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Am Nat. 2015 Feb;185(2):228-42. doi: 10.1086/679442. Epub 2015 Jan 9.

Histocompatibility as adaptive response to discriminatory within-organism conflict: a historical model.

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Department of Integrative Biology, University of Texas, Austin, Texas 78712.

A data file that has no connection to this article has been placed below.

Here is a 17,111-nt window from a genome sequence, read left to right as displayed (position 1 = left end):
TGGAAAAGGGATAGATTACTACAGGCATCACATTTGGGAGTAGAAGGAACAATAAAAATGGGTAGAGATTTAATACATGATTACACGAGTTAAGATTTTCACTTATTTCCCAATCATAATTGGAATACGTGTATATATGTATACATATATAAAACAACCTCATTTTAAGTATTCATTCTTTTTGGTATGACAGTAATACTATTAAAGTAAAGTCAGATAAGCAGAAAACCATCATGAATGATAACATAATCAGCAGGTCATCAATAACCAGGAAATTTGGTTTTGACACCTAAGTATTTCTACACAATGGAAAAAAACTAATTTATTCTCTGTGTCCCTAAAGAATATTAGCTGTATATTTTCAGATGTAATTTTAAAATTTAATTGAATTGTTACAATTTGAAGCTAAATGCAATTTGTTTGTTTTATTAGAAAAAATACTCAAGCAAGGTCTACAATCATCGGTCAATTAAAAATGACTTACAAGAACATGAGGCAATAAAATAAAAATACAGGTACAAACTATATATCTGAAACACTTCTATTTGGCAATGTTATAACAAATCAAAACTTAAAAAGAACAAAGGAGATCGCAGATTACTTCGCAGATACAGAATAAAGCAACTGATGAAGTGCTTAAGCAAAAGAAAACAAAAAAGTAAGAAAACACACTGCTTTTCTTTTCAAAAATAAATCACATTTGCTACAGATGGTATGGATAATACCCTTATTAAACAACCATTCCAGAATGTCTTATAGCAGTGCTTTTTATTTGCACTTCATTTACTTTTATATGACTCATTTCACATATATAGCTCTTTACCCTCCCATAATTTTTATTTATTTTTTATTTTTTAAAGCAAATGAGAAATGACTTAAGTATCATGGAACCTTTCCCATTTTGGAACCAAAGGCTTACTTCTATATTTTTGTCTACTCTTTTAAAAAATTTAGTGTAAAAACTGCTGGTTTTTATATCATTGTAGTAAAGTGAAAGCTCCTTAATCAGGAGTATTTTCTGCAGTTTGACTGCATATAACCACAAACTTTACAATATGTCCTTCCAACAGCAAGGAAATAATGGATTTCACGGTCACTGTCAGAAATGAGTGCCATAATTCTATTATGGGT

Multicellular tissue compatibility, or histocompatibility, restricts fusion to close kin. Histocompatibility depends on hypervariable cue genes, which often have more than 100 alleles in a population. To explain the evolution of histocompatibility, I here take a historical approach. I focus on the specific example of marine invertebrate histocompatibility. I use simple game-theoretical models to show that histocompatibility can evolve through five steps. These steps include the evolution of indiscriminate fusion, the evolution of discriminatory within-organism conflict, the evolution of minor histocompatibility, the evolution of major histocompatibility, and the evolution of major histocompatibility cue polymorphism. Allowing for gradual evolution reveals discriminatory within-organism conflict as a selective pressure for histocompatibility and associated cue polymorphism. Existing data from marine invertebrates and other organisms are consistent with this hypothesis.

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